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The importance of good property records

Jennifer Adams from Tax Insider, reveals the importance of good property records. When buying and selling a property, make sure that you log the associated costs as they can be claimed when selling a property and can reduce your Capital Gains Tax bill by thousands. Keeping receipts If it cannot be proved that a particular expense was incurred (that would normally be allowable), the HM Revenue and Customs (HMRC) could seek to disallow the amount claimed, which could potentially prove very costly for the seller. Therefore a record needs to be kept of each expense, which is obviously easier to do at the date incurred rather than years after the event. Initially HMRC used the Land Registry records and Rightmove to identify owners who had sold CGT chargeable properties but had not told the Taxman. However, HMRC are taking the search further by linking computer systems and checking the self-assessment tax returns of landlords and second-home owners who correctly declared that a sale had taken place, but had either claimed expense deductions twice, once against rental income and again as a capital expense in the CGT calculation, or had made a claim for a capital expense when it was not. Remember:
  • Repair and maintenance costs incurred on an existing part of a property (for example, decorating) are allowed but as an income expense rather than a capital expense. Some landlords would incorrectly try to claim this expense as capital if the rental accounts showed a loss and were unable to obtain income tax relief thereon.
  • Any improvement or enhancement cost that adds to the value of the property, which is still present at the time of the sale is allowed as a capital expense. Such costs would be, for example, for loft conversions, extensions, a new conservatory or the building of a garage. The HMRC website gives an example of allowing the cost of installation of a new swimming pool to be classed as adding value to the property, but insisting that the pool is still available for use on sale and that it is not filled in.
Specifically what is allowable in a CGT calculation?
  • Purchase price or 31 March 1982 valuation
  • Stamp Duty Land Tax paid
  • Acquisition or sale costs plus VAT thereon i.e. fees paid for professional advice including agents’ commission fees, survey costs, conveyance fees and valuation fees. Such expenses incurred in connection with the first letting of a property for more than one year are deemed a capital expense and are therefore allowable. Such expenses for a let of a year or less are deductible as an income expense against rents received for that year and…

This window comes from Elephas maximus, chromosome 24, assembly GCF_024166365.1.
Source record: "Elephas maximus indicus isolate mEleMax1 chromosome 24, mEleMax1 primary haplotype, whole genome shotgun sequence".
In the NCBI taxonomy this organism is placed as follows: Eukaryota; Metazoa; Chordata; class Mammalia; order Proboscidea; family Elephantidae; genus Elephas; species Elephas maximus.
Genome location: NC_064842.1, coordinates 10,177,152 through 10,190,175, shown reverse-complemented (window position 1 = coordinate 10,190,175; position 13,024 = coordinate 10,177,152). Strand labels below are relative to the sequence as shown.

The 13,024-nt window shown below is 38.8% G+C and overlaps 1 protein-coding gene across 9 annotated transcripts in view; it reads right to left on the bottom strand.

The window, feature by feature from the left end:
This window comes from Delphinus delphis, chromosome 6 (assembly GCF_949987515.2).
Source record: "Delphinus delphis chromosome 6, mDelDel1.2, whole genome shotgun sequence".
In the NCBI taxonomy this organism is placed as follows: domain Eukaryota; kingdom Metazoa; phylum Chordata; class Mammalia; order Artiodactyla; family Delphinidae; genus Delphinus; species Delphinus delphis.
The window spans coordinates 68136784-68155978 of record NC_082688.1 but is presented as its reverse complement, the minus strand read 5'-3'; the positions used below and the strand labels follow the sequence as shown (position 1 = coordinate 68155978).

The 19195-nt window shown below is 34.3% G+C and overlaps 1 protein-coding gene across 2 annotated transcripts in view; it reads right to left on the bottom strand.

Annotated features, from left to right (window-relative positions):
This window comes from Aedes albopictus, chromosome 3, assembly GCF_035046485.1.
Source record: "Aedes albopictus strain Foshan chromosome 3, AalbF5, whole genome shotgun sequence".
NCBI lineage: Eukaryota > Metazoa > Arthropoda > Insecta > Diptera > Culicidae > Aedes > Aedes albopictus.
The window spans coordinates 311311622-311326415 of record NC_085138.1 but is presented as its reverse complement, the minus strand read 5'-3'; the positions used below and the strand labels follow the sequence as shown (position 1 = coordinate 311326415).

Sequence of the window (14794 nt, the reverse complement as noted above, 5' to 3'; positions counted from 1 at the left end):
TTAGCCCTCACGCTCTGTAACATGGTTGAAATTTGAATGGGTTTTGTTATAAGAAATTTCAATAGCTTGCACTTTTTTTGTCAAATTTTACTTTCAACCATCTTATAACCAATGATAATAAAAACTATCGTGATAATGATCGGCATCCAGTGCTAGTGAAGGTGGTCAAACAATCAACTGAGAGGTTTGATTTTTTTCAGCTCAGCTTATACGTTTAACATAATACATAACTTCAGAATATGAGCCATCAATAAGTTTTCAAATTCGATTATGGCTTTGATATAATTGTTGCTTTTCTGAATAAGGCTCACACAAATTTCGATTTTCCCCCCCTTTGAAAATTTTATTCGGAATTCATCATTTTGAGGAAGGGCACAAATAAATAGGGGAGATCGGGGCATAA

• Improvement costs.
Purchase price or 31 March valuation figure If the property was purchased post 31 March 1982, the amount you should use is the purchase price, and records will therefore need to prove the original cost of the asset. Usually this will be included on the contract of sale or Title Deeds if the property was purchased post 2000. If the property was not purchased but rather was obtained via an inheritance or gift, records will need to confirm the valuation at the date of the inheritance or gift. For example, a property inherited from a deceased relative may have been valued for inheritance tax purposes as part of the relative’s estate on death. If the property was acquired pre 31 March 1982, then the market value at that date is used instead of the actual purchase price, plus any improvement costs to that date. If no valuation figure has been kept, the HMRC Inspectors are under strict instructions to refer all such property cases to the District Valuer, who will make his own judgement based on records of sales made at the time and taking local factors into account. The resultant figure will generally be low (making the capital gain high) therefore if you are in that situation, it may well be worth the cost (which is tax deductible!) of engaging a respected local surveyor prepared to not only determine an independent 31 March 1982 valuation, but also to defend his findings against the figure put forward by the District Valuer, if necessary. HMRC will often take more notice of a valuation made nearer the date of sale rather than one made earlier. Further detail as to how valuations are calculated can be found on the Valuation Office Agency website. What does HMRC say? HMRC acknowledges the importance of record keeping in its ‘Capital Gains Tax for Land and Buildings Toolkit’ specifically identifying ‘poorly kept records’ as a risk for Enquiry (see www.hmrc.gov.uk/agents/toolkits/cgt-land-buildings.pdf). HMRC recommends that you keep the following documents:
  • Actual contracts for the purchase and sale, lease or exchange of the property
  • Any documentation that describes properties acquired but not purchased, for example, by a gift or inheritance
  • Details of any property given away or placed into a trust
  • Copies of any valuations used in the CGT calculation
  • Bills, invoices or other evidence of payment records such as bank statements and cheque stubs for costs claimed for the purchase, improvement or sale of the property.
What happens if you do not have the documents? A claim is still possible even without the paperwork, although it will not be as easy to prove. Instead you will need to record the thinking behind the calculation. If a 31 March1982 valuation is not available you will need one. Keeping all of the relevant papers will make the calculation easier to make and may prove invaluable should the Revenue issue an Enquiry Notice and you be called upon to prove the figures declared on the Tax Return. For more tax tips look to our recent articles, www.martinco.com/news.
This article has been provided by Tax Insider, click here to visit the website.

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